Nazrul is still remembered as 'Vidrohi Kavi', a fiery rebel poet who raised his voice against injustice in every sphere of life! Born in Churulia (West Bengal), Nazrul received religious education and began working at a local mosque pretty early; but soon joined 'Letor Dal', a rural theatrical group. This is where he was initiated into poetry, drama, music, literature and got introduced to the socio-political scene. This inspired him to serve the British Army in the Middle East during the First World War. This exposure introduced him to mass singing and the music in this part of the world.
Back home in Calcutta, Nazrul, as a scribe, fought against the British rule, fundamentalism, communalism and exploitation. He condemned them through his literary works and actively participated in the Independence Movement of India. As a result, the British government banned his books and newspaper columns. This also led to his frequent imprisonment.
During a short period of the 20-odd years of his dynamically creative life, he gifted almost 4,000 songs belonging to every imaginable genre of music including raag pradhaan, kirtan, folk, Bengali modern songs, Shyama Sangeet, ghazal. Nazrul's acquaintance with the tradition of Persian ghazals, a form of love songs, formed the base of his Bengali ghazal compositions. This innovation by Nazrul not only enriched Bengali music but also Bengali language that adopted numerous Persian/ Urdu words. His stint as the staff of the All India Radio Calcutta was, perhaps, the best period that saw eminent musicians emulating his innovation-friendly style and taking them to the height they deserved.
Much later his power-packed writings and compositions became a great source of inspiration for the rebels who led the Bangladesh Liberation War in 1971. As such Nazrul is hailed as the national poet of Bangladesh. Rabindranath Tagore, a Nobel laureate, was so impressed by this poet's fiery pen, that he had dedicated one of his books to Nazrul - almost 40 years his junior! Despite all, Nazrul Islam's multifarious persona as a littérateur and poet-composer remains hugely overshadowed by Tagore.
Fortunately, there are some dedicated scholar musicians like Suman Bhattacharya and Chadranath Chatterjee who continue to do research and sing Nazrul-Geeti with exemplary devotion. Kirtan: During an event organised by Pashcimbanga Kazi Nazrul Islam Academy (West Bengal Information and Culture Department), Bhattacharya offered sterling versions of kirtan such as "Ami ki sukhe lo grihe rabo" (studded with a variety of ragas and talas), "Manimanjiro baje arunito charane" (a blend of ragas Bilawal and Bihag, sung by Nazrul himself in February 1941 under the pseudonym Roopanuraag in Sangeet Bichitra, broadcast from AIR, Calcutta). Bhattacharya regaled listeners with a few emotive Shyama Sangeet; one such song was "Amar Shyama Mayer kole chore, japi ami Shyamer naam" (sitting in the lap of my Divine Mother Shyama, I am chanting the name 'Shyam').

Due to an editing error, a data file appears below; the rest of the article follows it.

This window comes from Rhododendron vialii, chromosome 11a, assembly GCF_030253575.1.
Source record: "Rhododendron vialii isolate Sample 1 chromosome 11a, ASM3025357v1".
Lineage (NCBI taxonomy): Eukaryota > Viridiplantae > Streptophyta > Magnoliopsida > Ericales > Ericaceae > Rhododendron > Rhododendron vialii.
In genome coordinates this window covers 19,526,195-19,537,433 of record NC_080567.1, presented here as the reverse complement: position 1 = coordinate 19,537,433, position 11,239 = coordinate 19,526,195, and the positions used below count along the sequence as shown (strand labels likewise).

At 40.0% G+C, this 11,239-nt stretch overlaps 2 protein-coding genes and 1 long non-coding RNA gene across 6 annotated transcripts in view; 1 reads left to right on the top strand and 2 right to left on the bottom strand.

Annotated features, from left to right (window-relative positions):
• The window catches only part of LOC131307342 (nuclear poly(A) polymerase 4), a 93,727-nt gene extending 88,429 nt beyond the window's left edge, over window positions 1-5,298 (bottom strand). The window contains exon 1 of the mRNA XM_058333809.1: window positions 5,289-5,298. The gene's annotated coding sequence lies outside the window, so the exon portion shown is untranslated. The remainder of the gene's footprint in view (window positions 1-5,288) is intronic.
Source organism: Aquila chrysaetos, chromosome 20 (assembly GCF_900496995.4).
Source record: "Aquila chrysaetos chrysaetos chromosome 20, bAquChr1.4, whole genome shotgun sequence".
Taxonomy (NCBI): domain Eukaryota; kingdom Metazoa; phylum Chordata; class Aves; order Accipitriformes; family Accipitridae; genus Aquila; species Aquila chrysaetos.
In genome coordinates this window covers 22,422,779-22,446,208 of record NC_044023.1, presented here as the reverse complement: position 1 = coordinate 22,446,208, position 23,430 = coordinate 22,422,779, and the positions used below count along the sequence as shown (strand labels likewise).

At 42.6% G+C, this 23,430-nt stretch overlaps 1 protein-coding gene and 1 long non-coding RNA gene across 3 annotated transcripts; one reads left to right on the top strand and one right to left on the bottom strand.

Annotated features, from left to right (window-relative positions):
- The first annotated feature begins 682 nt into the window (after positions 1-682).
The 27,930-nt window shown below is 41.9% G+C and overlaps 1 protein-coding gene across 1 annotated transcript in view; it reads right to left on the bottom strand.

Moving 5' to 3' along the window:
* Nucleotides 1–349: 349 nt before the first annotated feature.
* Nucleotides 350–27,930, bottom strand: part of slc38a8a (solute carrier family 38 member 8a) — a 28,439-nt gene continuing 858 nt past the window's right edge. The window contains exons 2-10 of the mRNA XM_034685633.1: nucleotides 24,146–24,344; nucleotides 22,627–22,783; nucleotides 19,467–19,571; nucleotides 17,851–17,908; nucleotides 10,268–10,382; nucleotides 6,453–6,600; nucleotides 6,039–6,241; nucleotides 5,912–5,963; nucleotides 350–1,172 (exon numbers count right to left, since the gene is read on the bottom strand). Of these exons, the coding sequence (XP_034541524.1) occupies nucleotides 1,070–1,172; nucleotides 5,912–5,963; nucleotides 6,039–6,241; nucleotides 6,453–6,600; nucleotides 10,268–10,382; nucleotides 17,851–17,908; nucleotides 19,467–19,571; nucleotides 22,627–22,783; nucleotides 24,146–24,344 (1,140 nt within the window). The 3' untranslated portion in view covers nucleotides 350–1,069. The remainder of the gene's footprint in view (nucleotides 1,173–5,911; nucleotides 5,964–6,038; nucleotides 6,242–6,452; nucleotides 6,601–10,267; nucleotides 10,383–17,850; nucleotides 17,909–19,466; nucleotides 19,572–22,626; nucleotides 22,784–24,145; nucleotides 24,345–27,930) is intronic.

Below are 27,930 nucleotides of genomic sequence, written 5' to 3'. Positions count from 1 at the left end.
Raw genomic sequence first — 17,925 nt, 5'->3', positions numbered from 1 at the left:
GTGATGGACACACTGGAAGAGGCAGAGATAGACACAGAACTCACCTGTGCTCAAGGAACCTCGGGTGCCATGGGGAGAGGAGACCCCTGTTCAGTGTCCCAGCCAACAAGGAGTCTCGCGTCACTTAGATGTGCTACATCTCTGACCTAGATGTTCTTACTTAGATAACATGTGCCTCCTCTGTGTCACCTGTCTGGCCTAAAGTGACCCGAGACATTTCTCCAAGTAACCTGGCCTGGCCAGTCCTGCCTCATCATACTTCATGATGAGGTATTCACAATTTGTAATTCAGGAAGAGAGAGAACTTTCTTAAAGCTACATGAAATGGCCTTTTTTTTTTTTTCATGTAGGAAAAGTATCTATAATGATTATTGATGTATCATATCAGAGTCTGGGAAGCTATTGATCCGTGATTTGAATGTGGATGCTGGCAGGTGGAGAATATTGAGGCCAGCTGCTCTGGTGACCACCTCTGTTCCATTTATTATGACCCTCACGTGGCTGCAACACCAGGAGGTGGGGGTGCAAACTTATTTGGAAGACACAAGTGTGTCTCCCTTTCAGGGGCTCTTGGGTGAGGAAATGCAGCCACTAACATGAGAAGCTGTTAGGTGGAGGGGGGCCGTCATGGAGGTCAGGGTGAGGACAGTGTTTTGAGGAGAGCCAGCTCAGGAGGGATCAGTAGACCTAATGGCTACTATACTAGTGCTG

Raagpradhaan: Mumbai-based renowned vocalist Chandranath Chatterjee, a disciple of Pandit Amarnath (prime disciple of Ustad Amir Khan) obtained his Ph.D. in music by doing unique research on Nazrul Islam's works. He was featured in Doordarshan's National Programme and AIR Delhi along with a talk show "Aaj ke Mehmaan' in Vividh Bharati National.
Veteran singer Arati Mukherjee joined him in presenting classical based Nazrul-geeti such as "Gagane shaghane chamakichhe damini" based on the famous khayal in raga Megh (Gagan garaj damakata damini) and "Rum jhum jhum nupur bole" based on Jhan-jhan jhan-jhan payal baaje in raga Nat Bihag). The latter was made popular by Lata Mangeshkar (film "Buzdil"). All these established the immortality of the phenomenon with telling effect.
The writer is an eminent journalist and Nazurl-researcher
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